Employees offer an array of creative excuses when trying
to defend their actions in what is known as a hostile work
environment harassment case.
Here is excuse #4 of the top 10 excuses:
“But there was mutual consent.”
This issue usually involves a complaint from employee #1
about employee #2 regarding an event that both parties
participated in. The response from employee #2 is
usually, “But it was consensual.”
HR CONTRARIAN POINTER: Harassment is actionable only if it
is unwelcome. As such, “voluntary” participation in an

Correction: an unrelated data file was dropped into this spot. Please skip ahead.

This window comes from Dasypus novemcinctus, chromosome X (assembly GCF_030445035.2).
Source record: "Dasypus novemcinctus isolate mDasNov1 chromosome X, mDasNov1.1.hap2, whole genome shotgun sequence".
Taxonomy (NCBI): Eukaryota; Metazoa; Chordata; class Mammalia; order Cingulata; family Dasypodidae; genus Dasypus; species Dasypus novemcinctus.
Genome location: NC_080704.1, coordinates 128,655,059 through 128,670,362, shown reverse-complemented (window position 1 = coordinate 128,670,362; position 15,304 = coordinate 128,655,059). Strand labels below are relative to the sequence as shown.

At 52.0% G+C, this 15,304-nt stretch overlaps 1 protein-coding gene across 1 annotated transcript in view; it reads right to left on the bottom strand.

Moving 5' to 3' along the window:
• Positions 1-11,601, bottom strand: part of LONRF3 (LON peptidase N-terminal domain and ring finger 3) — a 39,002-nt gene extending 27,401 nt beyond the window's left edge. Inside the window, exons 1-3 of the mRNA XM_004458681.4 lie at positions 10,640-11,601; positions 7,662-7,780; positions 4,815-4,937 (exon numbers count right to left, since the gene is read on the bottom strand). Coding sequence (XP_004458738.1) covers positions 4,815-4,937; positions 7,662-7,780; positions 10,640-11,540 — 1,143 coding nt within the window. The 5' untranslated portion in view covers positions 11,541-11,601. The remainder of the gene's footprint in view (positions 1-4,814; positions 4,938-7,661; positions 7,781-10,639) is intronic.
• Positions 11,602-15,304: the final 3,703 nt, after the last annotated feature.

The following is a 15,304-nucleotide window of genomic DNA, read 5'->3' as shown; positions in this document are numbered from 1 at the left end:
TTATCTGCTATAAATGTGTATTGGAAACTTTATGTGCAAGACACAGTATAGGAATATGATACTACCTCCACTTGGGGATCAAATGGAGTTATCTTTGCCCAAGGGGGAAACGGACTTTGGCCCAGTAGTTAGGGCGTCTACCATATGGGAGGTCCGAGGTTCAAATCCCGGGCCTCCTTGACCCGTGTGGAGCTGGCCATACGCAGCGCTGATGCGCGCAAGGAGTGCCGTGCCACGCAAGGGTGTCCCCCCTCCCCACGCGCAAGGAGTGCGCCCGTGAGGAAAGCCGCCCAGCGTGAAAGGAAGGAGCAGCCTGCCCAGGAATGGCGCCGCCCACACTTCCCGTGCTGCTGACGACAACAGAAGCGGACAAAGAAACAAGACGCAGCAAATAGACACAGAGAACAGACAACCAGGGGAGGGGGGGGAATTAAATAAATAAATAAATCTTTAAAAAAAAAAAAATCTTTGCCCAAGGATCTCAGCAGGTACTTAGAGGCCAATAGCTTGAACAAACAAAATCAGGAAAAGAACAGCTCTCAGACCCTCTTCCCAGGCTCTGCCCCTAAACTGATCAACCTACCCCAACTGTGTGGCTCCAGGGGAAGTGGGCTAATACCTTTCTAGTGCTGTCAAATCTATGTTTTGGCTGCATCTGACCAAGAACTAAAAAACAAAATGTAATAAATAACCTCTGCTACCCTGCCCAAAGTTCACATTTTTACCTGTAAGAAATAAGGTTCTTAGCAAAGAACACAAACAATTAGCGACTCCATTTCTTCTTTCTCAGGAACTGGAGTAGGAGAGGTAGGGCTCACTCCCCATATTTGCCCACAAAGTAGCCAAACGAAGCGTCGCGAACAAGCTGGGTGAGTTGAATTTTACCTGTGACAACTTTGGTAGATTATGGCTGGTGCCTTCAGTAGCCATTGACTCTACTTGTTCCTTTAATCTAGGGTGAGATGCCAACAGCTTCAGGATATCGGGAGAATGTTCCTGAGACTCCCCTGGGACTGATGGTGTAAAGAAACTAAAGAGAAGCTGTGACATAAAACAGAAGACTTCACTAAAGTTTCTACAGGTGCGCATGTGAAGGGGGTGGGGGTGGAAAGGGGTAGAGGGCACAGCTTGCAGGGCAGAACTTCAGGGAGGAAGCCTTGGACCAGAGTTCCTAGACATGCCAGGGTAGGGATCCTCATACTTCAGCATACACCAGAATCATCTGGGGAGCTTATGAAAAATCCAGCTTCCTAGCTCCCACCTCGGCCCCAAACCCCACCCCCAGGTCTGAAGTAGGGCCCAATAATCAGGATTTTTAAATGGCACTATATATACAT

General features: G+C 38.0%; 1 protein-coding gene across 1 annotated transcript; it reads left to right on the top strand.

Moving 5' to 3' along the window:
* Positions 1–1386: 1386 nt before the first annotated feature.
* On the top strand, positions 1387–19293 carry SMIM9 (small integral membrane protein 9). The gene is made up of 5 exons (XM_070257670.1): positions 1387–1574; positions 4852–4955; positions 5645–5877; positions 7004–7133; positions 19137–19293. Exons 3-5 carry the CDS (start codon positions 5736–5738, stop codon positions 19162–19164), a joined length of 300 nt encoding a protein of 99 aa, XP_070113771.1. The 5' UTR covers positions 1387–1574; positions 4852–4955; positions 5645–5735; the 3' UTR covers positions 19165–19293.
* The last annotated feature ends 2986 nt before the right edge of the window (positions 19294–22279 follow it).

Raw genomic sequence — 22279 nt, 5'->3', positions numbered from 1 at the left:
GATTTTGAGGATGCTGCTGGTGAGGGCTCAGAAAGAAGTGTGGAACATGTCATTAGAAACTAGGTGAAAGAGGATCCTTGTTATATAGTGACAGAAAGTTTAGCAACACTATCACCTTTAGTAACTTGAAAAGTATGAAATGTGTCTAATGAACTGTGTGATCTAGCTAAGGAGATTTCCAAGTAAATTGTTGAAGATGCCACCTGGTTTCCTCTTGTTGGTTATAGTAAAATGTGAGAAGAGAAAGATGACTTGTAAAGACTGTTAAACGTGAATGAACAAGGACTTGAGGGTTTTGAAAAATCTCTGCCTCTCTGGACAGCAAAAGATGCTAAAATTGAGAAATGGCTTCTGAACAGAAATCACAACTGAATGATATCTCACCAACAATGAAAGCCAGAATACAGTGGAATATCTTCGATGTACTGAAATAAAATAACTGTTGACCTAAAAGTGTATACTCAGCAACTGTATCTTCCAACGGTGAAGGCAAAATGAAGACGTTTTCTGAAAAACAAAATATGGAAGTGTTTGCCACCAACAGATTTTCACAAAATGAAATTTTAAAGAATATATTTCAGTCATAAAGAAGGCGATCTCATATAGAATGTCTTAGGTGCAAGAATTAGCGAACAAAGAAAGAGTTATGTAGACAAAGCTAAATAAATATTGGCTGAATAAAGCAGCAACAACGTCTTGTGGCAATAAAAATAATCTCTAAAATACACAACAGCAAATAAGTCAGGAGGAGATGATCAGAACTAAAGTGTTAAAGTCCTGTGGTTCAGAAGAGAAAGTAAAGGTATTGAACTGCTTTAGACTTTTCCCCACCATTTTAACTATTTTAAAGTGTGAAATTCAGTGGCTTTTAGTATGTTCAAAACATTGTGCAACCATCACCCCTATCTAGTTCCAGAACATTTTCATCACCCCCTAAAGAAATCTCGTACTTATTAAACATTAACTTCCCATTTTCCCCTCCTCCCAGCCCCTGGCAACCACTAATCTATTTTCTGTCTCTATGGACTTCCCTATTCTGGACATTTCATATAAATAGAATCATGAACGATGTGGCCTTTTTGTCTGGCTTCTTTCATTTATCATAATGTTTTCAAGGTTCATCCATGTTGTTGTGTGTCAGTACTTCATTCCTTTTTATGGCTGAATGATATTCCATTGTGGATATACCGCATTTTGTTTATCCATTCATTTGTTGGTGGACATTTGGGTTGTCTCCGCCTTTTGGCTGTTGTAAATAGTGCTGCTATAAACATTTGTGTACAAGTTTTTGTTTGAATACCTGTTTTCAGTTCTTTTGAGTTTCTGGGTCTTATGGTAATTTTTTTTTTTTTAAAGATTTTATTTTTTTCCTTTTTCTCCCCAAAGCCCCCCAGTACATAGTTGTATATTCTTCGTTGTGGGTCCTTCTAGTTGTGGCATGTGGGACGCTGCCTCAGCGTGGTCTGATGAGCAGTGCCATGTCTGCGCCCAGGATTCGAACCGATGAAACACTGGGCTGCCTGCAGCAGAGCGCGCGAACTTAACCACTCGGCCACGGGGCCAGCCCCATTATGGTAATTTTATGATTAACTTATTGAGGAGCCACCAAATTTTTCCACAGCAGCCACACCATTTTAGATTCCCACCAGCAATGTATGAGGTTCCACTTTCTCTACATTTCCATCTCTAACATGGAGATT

event does not necessarily mean that it was “welcome.”
In harassment cases, the “state of mind” of the person
complaining becomes a relevant matter. If the complainant
states that he/she felt coerced into a certain activity,
then a company may have liability. As such, the totality
of the circumstances will determine a company’s liability
in these cases.
Because the absence of a complaint does not mean that a
company has no liability, the best defense in cases such
as these is to:
1. Ensure that the company has written policies against
2. Be able to prove that employees and especially
supervisors have been trained to identify such issues.
3. Have a viable internal complaint resolution process
that ensures protection of anyone who steps forward with a
4. Be consistent in applying corrective action as soon as
a complaint is presented.